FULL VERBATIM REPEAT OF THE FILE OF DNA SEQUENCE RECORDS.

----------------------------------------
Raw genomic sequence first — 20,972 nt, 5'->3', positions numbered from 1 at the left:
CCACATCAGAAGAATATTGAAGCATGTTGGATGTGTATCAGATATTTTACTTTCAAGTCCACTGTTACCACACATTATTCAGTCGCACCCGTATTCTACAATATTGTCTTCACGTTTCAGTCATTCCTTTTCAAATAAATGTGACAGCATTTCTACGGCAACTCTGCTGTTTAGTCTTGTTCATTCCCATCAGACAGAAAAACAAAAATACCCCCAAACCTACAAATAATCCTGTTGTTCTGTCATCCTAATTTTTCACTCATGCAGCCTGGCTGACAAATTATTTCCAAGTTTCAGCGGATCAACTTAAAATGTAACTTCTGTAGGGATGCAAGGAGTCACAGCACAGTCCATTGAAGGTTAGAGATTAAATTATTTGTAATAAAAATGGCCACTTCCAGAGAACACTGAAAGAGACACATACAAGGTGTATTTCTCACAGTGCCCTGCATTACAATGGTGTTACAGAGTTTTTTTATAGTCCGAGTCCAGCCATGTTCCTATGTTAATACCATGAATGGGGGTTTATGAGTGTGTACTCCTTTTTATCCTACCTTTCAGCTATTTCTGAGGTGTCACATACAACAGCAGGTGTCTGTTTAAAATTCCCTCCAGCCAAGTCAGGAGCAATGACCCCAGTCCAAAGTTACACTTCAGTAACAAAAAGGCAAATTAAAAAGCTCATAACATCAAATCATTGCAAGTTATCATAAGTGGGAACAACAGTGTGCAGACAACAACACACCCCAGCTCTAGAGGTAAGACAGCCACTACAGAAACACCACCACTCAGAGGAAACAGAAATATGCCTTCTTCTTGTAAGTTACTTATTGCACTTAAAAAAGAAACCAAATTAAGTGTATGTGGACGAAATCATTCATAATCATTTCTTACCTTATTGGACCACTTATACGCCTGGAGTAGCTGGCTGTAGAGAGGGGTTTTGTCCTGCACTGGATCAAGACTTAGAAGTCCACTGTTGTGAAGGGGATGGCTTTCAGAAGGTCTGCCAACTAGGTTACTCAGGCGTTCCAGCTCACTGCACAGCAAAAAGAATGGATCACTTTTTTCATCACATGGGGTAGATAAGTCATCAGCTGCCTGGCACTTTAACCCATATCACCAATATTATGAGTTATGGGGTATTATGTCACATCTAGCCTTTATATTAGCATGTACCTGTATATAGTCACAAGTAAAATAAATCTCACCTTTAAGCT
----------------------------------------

Raw genomic sequence first — 20,972 nt, 5'->3', positions numbered from 1 at the left:
CCACATCAGAAGAATATTGAAGCATGTTGGATGTGTATCAGATATTTTACTTTCAAGTCCACTGTTACCACACATTATTCAGTCGCACCCGTATTCTACAATATTGTCTTCACGTTTCAGTCATTCCTTTTCAAATAAATGTGACAGCATTTCTACGGCAACTCTGCTGTTTAGTCTTGTTCATTCCCATCAGACAGAAAAACAAAAATACCCCCAAACCTACAAATAATCCTGTTGTTCTGTCATCCTAATTTTTCACTCATGCAGCCTGGCTGACAAATTATTTCCAAGTTTCAGCGGATCAACTTAAAATGTAACTTCTGTAGGGATGCAAGGAGTCACAGCACAGTCCATTGAAGGTTAGAGATTAAATTATTTGTAATAAAAATGGCCACTTCCAGAGAACACTGAAAGAGACACATACAAGGTGTATTTCTCACAGTGCCCTGCATTACAATGGTGTTACAGAGTTTTTTTATAGTCCGAGTCCAGCCATGTTCCTATGTTAATACCATGAATGGGGGTTTATGAGTGTGTACTCCTTTTTATCCTACCTTTCAGCTATTTCTGAGGTGTCACATACAACAGCAGGTGTCTGTTTAAAATTCCCTCCAGCCAAGTCAGGAGCAATGACCCCAGTCCAAAGTTACACTTCAGTAACAAAAAGGCAAATTAAAAAGCTCATAACATCAAATCATTGCAAGTTATCATAAGTGGGAACAACAGTGTGCAGACAACAACACACCCCAGCTCTAGAGGTAAGACAGCCACTACAGAAACACCACCACTCAGAGGAAACAGAAATATGCCTTCTTCTTGTAAGTTACTTATTGCACTTAAAAAAGAAACCAAATTAAGTGTATGTGGACGAAATCATTCATAATCATTTCTTACCTTATTGGACCACTTATACGCCTGGAGTAGCTGGCTGTAGAGAGGGGTTTTGTCCTGCACTGGATCAAGACTTAGAAGTCCACTGTTGTGAAGGGGATGGCTTTCAGAAGGTCTGCCAACTAGGTTACTCAGGCGTTCCAGCTCACTGCACAGCAAAAAGAATGGATCACTTTTTTCATCACATGGGGTAGATAAGTCATCAGCTGCCTGGCACTTTAACCCATATCACCAATATTATGAGTTATGGGGTATTATGTCACATCTAGCCTTTATATTAGCATGTACCTGTATATAGTCACAAGTAAAATAAATCTCACCTTTAAGCT